GAINESVILLE, Fla. — One of the world’s most endangered whale species makes its way south every winter to give birth in waters near northeast Florida and southeast Georgia.
GAINESVILLE, Fla. — Termite spit may soon help fill our gas tanks. University of Florida researchers have isolated two enzymes termites use to break up lignin, a tough plant material that is major problem during the production of cellulosic ethanol.
GAINESVILLE, Fla. — The University of Florida has been selected by the U.S. Department of Energy’s National Renewable Energy Laboratory as one of the 15 research and deployment partnerships to participate in a four-year $90 million research project. The objective is to deliver innovative energy efficiency strategies to the residential market and address barriers to bringing high-efficiency homes within reach for all Americans.
GAINESVILLE, Fla. — Consumers know that buying locally produced food stimulates the local economy, and a University of Florida researcher says the same idea applies when power plants use locally produced wood as fuel.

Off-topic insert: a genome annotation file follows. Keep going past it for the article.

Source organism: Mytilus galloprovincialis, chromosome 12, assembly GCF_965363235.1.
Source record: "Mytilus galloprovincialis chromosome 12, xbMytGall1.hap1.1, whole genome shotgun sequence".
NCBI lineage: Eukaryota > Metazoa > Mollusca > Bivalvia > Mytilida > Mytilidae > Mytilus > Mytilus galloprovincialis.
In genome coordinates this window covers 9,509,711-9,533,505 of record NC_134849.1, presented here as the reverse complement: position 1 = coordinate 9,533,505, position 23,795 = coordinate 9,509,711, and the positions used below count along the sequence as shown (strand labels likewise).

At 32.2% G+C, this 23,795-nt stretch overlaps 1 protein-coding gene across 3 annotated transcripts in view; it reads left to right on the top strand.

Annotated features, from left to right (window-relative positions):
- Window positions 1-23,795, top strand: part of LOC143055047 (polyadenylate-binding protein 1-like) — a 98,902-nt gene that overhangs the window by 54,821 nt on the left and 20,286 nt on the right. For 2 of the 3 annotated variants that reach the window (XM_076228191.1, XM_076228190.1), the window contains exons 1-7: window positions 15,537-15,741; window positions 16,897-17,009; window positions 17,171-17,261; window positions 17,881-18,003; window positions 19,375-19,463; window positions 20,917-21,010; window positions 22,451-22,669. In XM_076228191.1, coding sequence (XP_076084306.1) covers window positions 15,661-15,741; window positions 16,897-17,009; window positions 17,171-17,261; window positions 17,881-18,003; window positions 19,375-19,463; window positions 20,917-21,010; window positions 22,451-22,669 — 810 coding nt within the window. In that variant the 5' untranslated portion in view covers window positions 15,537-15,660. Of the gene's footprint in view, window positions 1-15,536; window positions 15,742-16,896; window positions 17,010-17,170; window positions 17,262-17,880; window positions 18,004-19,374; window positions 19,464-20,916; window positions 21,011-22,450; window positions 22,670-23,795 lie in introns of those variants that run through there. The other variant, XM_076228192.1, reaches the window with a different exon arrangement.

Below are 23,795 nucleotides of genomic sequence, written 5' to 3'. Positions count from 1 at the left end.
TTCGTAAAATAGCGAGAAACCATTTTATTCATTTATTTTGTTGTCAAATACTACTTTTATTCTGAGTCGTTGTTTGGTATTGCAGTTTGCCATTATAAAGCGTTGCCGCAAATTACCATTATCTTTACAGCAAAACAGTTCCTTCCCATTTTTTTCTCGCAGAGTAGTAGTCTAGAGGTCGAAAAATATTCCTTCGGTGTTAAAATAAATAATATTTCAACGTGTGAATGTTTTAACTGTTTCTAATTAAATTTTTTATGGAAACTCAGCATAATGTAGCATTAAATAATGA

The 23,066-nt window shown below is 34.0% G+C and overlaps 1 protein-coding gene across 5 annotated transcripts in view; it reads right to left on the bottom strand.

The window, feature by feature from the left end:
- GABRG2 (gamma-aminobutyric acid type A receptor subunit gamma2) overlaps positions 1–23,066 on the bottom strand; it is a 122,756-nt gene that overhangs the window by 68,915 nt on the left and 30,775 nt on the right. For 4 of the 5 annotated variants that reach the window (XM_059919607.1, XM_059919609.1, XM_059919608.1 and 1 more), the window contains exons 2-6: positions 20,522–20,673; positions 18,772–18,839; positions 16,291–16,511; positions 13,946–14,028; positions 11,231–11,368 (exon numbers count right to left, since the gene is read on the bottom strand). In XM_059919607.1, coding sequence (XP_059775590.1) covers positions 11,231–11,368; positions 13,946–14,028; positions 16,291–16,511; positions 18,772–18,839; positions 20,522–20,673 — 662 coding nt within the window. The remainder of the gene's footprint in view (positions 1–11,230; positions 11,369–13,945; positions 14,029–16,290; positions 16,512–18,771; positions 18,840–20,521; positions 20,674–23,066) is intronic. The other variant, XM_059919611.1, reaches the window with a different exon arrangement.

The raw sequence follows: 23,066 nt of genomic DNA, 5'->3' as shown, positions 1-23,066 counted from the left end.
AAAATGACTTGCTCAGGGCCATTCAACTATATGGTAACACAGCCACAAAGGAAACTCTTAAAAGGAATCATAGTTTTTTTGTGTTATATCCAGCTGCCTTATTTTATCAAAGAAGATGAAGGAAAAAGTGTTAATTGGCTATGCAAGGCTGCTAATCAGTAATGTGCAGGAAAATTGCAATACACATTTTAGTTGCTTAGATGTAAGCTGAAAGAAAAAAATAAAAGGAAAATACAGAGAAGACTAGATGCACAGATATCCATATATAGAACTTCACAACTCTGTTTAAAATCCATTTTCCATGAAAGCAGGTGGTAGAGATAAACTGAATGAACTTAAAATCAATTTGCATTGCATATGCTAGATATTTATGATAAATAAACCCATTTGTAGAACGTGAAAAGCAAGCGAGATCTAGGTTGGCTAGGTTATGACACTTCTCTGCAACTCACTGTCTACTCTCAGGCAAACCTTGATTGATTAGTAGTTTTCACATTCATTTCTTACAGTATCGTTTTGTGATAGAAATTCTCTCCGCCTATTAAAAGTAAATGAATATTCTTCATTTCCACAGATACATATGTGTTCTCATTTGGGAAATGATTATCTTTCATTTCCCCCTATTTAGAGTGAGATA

GAINESVILLE, Fla. — Saccharin, the artificial sweetener used in diet drinks and other consumer products, has an unexpected sweet agricultural benefit: It helps soybean plants ward off a disease that threatens the entire soybean industry, University of Florida researchers say.
GAINESVILLE, Fla. — Plants from around the world beautify America’s yards, and to minimize the chance that exotic species will grow where they shouldn’t, University of Florida researchers are identifying and developing varieties with a low risk of running wild.
GAINESVILLE, Fla. — To beat summer heat, winter cold and other harsh environmental conditions, many insects temporarily drop into a state similar to hibernation to conserve energy and reduce stress, and University of Florida researchers say this phenomenon could lead to new pest control methods.
GAINESVILLE, Fla. — In what researchers say is one of the most direct illustrations of global climate change’s impact on animals, a new study shows that longer summers and milder winters have allowed yellow-bellied marmots to grow larger and increase in numbers.